Eye For Film >> Movies >> Hunter Hunter (2020) Film Review
Reviewed by: Jennie Kermode
Why is it that some people feel the need to prove to themselves that they can take on anything all by themselves, no matter how difficult or dangerous? Sometimes it's a response to trauma, which is one of the central concerns of Shawn Linden's drama - a way of stress testing oneself to provide reassurance that nothing can happen which one can't handle. On other occasions it's about a desire to prove oneself to wider society. There seem to be elements of both in Joe Mersault's decision to try and carve out a living as a backwoods fur trapper, and that would be fair enough, but his decisions also have consequences for the family he has taken with him.
Joe (Devon Sawa) is a practical man who finds pride in what he can make with his own two hands. He knows his business well and his young teenage daughter Renée (Summer H Howell) is keen to learn it, wanting to impress, wanting to be as capable as he is. Wife Anne (Camille Sullivan) is less keen; we get the feeling that she's the one who has to find ways of managing when things go wrong day to day, ways of bulking up scanty meals and putting clothes on the family's backs. She would prefer to live in town where Renée could go to school, but her husband always gets his way, and when put under pressure she will always stand by him. Things become more difficult, however, when a wolf which has bothered the family before returns to the area. Not only does it represent a potential danger to them - especially the more slightly built Renée - but it takes food from their traps, making it even harder for them to make a living.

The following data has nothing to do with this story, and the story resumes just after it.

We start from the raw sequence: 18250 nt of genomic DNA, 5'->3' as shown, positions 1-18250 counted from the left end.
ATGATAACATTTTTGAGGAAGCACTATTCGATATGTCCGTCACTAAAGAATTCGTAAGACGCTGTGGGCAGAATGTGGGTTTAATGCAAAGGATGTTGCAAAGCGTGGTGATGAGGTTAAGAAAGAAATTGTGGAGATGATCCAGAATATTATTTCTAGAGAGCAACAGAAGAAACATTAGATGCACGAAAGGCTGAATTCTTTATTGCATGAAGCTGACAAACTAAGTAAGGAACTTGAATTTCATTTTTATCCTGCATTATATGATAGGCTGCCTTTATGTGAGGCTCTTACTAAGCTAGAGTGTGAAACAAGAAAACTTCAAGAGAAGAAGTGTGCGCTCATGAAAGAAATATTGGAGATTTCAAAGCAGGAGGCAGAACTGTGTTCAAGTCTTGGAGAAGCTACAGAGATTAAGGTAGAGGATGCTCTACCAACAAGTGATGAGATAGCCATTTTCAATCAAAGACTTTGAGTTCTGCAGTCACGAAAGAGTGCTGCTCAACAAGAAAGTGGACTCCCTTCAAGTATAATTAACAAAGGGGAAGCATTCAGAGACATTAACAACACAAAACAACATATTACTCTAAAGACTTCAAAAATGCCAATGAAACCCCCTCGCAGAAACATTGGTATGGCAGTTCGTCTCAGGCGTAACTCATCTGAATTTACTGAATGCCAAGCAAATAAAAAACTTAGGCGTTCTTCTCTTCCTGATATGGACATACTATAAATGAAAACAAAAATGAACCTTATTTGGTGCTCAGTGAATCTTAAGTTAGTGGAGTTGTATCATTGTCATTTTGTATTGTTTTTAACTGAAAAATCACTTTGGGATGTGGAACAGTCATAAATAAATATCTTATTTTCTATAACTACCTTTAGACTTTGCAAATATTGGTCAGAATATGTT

Joe being the sort of man he is, he sets off into the woods for a showdown, man against beast: the stuff of many an adventure tale and quite a few films. Staying behind, the women begin to worry when his absence lasts longer than expected, and have to face increasing dangers themselves just to get food. But things are about to get a lot worse. As Joe makes a discovery that suggests a monster of a different kind is on the prowl, Anne finds an injured stranger in the woods and is forced to make a decision which could have dangerous consequences either way.
There are hints here of the 1901 S Carleton story The Lame Priest, and although this fable ultimately takes us in a different direction, it seems rooted in the same American woodland lore, the same cautionary tales that guarded those on the frontier generation after generation. Joe worries that his wife is too soft but her softness, had he yielded to it, might have brought about a better fate for all of them; and besides, there's more to her than meets the eye, as we learn halfway through when she resorts to animalistic behaviour to defend her child. This is a lawless place, and the family have nobody to depend on but for one another. Although we get little hints that they live in a time not far from our present, the essence of their existence is the same as that of forest dwellers for century upon century. With close-ups of animals being skinned and butchered from the very start, Linden is keen to make sure that we understand what that means.
There's the meat of a strong story here, and a good performance by Sullivan to hang it on, but Linden rarely manages to generate the tension that he needs and a poorly balanced story structure also lets it down. Dependent on its ending - much hyped but not as original as some seem to think - for any kind of oomph, it plays out like a badly delivered ballad. There's enough there to make viewers curious, to make them want to probe further, but not to make a re-watch likely. It's just a little too flat.Reviewed on: 24 Dec 2020